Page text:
“It’s a man’s world” (so the song goes…), but apparently not a boy’s one. The panic about them under-achieving at school began in the 1990s (but apparently dates back to the 1950s). Not only do girls out-perform in the classroom, their choice of playground games doesn’t set them up for building social skills either. Girls are reportedly more verbal, more collaborative and social at an earlier age; in contrast boys’ play is more physical, coupled with a seemingly universal desire to ‘kill the baddies’.
The press also talk about how girls out-perform boys due to their higher work ethic and better concentration. There’s praise aplenty for those who can sit still (on planes, trains and automobiles) and in general, ‘girl-traits’ are applauded. So what happens if you have boys?
As a mum of boys, I find myself apologising a fair bit: when they are a bit overly exuberant in shoe shops; when they roar in shy girl’s faces (don’t ask me why); when they are not concentrating as much as they should in lessons.
Initially I was in denial of the differences, the association with Fred Flintstone and all that comes with it. My eldest probably didn’t flourish into his ‘boyness’ until his younger brother was born. He had gender-neutral toys; as well as a pram (albeit a blue one) and a toy kitchen. He did baby ballet as well as football. Whilst we still had the pram, kitchen and the dinky ballet shoes for my youngest, he identified more strongly with being a ‘boy’ from the start. This was when I finally accepted my status as a full hard-carrying member of the B-team. B for boisterous, b for barbarian, b for boys.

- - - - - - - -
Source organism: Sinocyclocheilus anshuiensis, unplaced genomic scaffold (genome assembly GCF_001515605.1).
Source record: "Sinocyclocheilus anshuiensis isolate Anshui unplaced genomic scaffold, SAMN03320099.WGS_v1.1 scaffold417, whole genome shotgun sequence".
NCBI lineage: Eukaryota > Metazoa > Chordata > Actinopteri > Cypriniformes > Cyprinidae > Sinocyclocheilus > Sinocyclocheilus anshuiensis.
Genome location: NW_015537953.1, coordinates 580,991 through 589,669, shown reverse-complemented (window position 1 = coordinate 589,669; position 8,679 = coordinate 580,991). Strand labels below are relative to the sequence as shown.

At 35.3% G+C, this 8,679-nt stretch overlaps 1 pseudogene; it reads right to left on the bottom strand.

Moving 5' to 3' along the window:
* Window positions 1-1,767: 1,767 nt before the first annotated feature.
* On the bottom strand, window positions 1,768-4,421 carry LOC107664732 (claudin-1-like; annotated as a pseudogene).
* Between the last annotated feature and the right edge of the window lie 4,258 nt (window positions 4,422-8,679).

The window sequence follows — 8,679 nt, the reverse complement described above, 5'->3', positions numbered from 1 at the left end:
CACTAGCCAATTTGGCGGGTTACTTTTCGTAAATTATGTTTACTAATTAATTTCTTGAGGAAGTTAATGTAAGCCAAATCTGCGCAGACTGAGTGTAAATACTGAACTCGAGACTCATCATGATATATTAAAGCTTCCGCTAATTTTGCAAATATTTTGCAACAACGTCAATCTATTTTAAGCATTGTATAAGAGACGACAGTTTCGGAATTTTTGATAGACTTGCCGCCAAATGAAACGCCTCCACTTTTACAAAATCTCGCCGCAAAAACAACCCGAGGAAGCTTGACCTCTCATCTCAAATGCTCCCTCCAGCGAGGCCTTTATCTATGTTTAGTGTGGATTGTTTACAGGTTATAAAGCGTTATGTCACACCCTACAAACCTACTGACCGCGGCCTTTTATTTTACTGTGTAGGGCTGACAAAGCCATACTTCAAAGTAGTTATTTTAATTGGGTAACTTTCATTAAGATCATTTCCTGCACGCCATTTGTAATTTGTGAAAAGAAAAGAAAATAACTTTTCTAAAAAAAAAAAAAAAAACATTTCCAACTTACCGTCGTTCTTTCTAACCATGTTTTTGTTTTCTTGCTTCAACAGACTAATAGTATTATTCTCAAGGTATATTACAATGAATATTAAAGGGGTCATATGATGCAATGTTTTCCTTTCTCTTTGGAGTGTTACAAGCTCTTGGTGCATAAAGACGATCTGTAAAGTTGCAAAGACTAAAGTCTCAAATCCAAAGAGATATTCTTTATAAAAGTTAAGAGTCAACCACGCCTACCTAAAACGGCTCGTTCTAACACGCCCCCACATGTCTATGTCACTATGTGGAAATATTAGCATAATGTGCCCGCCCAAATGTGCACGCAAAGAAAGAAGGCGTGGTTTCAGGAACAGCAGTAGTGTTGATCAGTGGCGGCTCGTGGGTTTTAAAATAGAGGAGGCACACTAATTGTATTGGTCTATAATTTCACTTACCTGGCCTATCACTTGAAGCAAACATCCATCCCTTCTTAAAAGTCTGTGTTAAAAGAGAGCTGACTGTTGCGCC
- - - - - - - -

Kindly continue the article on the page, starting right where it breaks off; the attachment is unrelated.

A few years later and I’m buying camo-patterned trousers; putting my foot down against their requests for toy guns and rolling my eyes to other adults as we bundle our way in (and out) of shops and cafes. It’s a shame really – whilst I feel disloyal to them, my social conscience gets the better of me.
I know boisterous boys aren’t everyone’s cup of tea, but the thing is – they are really lovely (and they are mine!). They were built to hunt, to gather, not to sit still. They are just happy, energetic, fun-loving and… loud. However, I’m not immune to judging eyes suggesting they should be under be ‘under better control’. Of course I would like them to know when to run around (in open spaces), and when to simmer-down (restaurants). But, that’s what growing-up is all about – and it’s going to take them until adulthood to do that.
Given that they’re young and mean no harm, I want to cut them a little slack (as well as to be cut a little slack myself). I need to choose my battles. If I can see that they are trying, doing their best, then that’s all that I can expect. I also don’t want them to assume they have to mess around to ‘be a boy’, or be ‘tough’ (especially given the recent headlines about the mental health of boys).
It’s sad that kids divide themselves by gender so young – luckily some of my best friends have daughters that mine happily play with. Hopefully they’ll all have strengths that will rub-off on each other. A friend commented only the other day that she likes the energy, enthusiasm and gung-ho spirit that my boys bring. I also know mine love playing with hers (and most recently, their introduction to Acqua Beads).
B may be for boisterous, but also for brilliant.